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The filepath.Walk function takes a function callback. This is straight function with no context pointer. Surely a major use case for Walk is to walk a directory and take some action based on it, with reference to a wider context (e.g. entering each file into a table).

If I were writing this in C# I would use an object (with fields that could point back to the objects in the context) as a callback (with a given callback method) on it so the object can encapsulate the context that Walk is called from.

(EDIT: user "usr" suggests that the closure method occurs in C# too)

If I were writing this in C I'd ask for a function and a context pointer as a void * so the function has a context pointer that it can pass into the Walk function and get that passed through to the callback function.

But Go only has the function argument and no obvious context pointer argument.

(If I'd designed this function I would have taken an object as a callback rather than a function, conforming to the interface FileWalkerCallback or whatever, and put a callback(...) method on that interface. The consumer could then attach whatever context to the object before passing it to Walk.)

The only way I can think of doing it is by capturing the closure of the outer function in the callback function. Here is how I am using it:

func ScanAllFiles(location string, myStorageThing *StorageThing) (err error) {
    numScanned = 0

    // Wrap this up in this function's closure to capture the `corpus` binding.
    var scan = func(path string, fileInfo os.FileInfo, inpErr error) (err error) {
        numScanned ++

        myStorageThing.DoSomething(path)
    }

    fmt.Println("Scan All")

    err = filepath.Walk(location, scan)

    fmt.Println("Total scanned", numScanned)

    return
}

In this example I create the callback function so its closure contains the variables numScanned and myStorageThing.

This feels wrong to me. Am I right to think it feels weird, or am I just getting used to writing Go? How is it intended for the filepath.Walk method to be used in such a way that the callback has a reference to a wider context?

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1  
If you want to get almost an instant reply on issues like this regarding Go idioms, you should post it on the golang group where the dev team and contributors are extremely active: groups.google.com/group/golang-nuts . They are a fantastic support. – jdi Jul 4 '12 at 23:00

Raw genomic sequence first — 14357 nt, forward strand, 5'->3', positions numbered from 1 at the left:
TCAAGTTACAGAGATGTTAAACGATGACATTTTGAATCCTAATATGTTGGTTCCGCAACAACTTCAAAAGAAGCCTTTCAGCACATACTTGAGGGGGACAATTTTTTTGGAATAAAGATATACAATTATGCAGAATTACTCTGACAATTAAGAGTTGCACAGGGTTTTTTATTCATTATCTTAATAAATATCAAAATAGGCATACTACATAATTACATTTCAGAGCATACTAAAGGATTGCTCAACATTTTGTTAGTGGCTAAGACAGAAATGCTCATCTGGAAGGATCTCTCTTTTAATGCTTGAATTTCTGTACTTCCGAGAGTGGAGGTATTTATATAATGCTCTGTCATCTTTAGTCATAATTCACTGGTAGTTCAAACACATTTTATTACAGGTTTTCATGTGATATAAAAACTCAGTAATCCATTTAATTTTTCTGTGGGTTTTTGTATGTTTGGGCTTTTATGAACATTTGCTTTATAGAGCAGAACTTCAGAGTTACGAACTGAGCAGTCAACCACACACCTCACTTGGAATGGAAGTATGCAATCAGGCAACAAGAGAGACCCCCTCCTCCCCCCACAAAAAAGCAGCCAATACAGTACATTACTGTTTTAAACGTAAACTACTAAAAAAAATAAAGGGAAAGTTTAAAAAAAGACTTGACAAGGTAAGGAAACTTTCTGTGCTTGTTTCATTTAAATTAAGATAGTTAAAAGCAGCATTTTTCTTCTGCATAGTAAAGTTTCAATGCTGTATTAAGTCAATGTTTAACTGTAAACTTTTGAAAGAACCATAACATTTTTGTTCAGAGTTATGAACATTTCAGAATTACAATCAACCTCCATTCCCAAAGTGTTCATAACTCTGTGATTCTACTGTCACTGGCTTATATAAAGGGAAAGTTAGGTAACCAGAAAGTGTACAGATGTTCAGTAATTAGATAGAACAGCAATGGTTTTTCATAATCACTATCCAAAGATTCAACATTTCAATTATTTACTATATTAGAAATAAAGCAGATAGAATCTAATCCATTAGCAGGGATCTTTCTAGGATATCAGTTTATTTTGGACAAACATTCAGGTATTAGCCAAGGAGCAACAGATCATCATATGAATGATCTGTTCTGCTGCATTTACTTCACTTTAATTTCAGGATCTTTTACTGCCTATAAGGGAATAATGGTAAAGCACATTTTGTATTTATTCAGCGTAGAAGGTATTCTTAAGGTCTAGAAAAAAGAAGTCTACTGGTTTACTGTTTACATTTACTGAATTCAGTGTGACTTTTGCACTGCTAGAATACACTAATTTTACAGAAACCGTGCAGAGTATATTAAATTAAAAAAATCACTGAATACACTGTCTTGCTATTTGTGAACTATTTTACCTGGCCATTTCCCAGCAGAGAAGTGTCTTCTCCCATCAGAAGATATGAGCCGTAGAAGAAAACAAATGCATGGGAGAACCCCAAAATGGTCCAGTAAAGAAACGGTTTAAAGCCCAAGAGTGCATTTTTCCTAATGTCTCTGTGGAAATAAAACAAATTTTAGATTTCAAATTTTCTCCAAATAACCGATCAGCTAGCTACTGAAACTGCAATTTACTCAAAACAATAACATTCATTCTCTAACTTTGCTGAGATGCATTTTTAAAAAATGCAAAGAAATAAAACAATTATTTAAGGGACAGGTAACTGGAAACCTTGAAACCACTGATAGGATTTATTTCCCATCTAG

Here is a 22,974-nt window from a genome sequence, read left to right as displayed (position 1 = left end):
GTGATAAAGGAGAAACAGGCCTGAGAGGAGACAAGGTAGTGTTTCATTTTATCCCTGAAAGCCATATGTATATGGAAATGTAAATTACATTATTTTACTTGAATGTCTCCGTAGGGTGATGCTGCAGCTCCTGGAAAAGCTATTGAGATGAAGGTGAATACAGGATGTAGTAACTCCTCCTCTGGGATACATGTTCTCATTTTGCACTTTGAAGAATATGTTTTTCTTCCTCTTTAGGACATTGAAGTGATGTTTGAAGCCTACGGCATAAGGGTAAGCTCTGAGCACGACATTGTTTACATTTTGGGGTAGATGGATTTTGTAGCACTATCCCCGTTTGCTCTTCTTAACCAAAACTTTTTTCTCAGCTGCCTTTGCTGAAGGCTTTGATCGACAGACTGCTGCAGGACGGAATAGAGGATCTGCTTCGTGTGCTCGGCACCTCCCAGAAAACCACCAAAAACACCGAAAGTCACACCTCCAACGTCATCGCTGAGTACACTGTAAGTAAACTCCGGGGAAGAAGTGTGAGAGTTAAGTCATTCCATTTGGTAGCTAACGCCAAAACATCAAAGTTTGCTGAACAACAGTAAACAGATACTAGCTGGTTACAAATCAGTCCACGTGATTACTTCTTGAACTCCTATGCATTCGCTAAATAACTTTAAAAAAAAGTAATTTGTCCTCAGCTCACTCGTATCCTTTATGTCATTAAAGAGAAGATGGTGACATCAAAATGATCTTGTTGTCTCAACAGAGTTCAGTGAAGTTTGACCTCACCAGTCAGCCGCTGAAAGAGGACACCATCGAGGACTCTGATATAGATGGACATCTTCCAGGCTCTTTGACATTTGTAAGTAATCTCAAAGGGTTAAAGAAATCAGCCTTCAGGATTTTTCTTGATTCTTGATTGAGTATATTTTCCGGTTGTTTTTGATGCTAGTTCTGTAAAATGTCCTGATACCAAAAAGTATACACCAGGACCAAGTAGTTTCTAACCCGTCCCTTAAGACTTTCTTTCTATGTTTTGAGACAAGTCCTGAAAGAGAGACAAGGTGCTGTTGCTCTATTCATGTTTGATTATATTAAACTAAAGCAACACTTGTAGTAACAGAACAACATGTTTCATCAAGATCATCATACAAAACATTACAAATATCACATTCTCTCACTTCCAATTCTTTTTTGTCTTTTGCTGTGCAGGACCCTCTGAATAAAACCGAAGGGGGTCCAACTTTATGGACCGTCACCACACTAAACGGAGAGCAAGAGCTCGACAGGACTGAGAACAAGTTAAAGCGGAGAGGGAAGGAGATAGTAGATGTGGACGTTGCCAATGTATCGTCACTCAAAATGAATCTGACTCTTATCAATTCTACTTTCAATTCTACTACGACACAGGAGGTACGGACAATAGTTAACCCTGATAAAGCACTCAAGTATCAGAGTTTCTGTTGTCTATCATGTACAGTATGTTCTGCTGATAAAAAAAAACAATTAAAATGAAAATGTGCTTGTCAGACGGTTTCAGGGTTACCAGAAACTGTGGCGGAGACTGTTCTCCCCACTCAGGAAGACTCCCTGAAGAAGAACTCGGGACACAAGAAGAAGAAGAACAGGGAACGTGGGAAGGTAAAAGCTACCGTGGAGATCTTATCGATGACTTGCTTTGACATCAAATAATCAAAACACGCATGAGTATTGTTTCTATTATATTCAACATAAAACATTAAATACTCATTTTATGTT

Not instant. I have a solution. It's more of a 'best practice' kind of thing. I might post on the google group, but something tells me I'll need a google account... – Joe Jul 4 '12 at 23:01
    
You do need a google account. But you also will get a reply pretty fast. Its a very active group. – jdi Jul 4 '12 at 23:09
up vote 12 down vote accepted

You're doing it about right. There are two little variations you might consider. One is that you can replace the name of an unused parameter with an underbar. So, in your example where you only used the path, the signature could read

func(path string, _ os.FileInfo, _ error) error

It saves a little typing, cleans up the code a little, and makes it clear that you are not using the parameter. Also, for small functions especially, it's common skip assigning the function literal to a variable, and just use it directly as the argument. Your code ends up reading,

err = filepath.Walk(location, func(path string, _ os.FileInfo, _ error) error {
    numScanned ++

    myStorageThing.DoSomething(path)
})

This cleans up scoping a little, making it clear that you are using the closure just once.

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Nice! reminiscent of JavasScript (not sure if that's a good thing or not). Thank you. – Joe Jul 5 '12 at 16:53

As a C# programmer I can say that this is exactly how such an API in .NET would be meant to be used. You would be encouraged to use closures and discouraged to create an explicit class with fields because it just wastes your time.

As Go supports closures I'd say this is the right way to use this API. I don't see anything wrong with it.

share|improve this answer
    
It's been a long time since I wrote C# (well, 3 years), but I remember using the 'pass a callback object' quite a lot, if only for unit testing purposes. But I suppose different tasks call for different styles. – Joe Jul 4 '12 at 22:44
    
I guess three years ago closures where still new to C#. – usr Jul 5 '12 at 9:03

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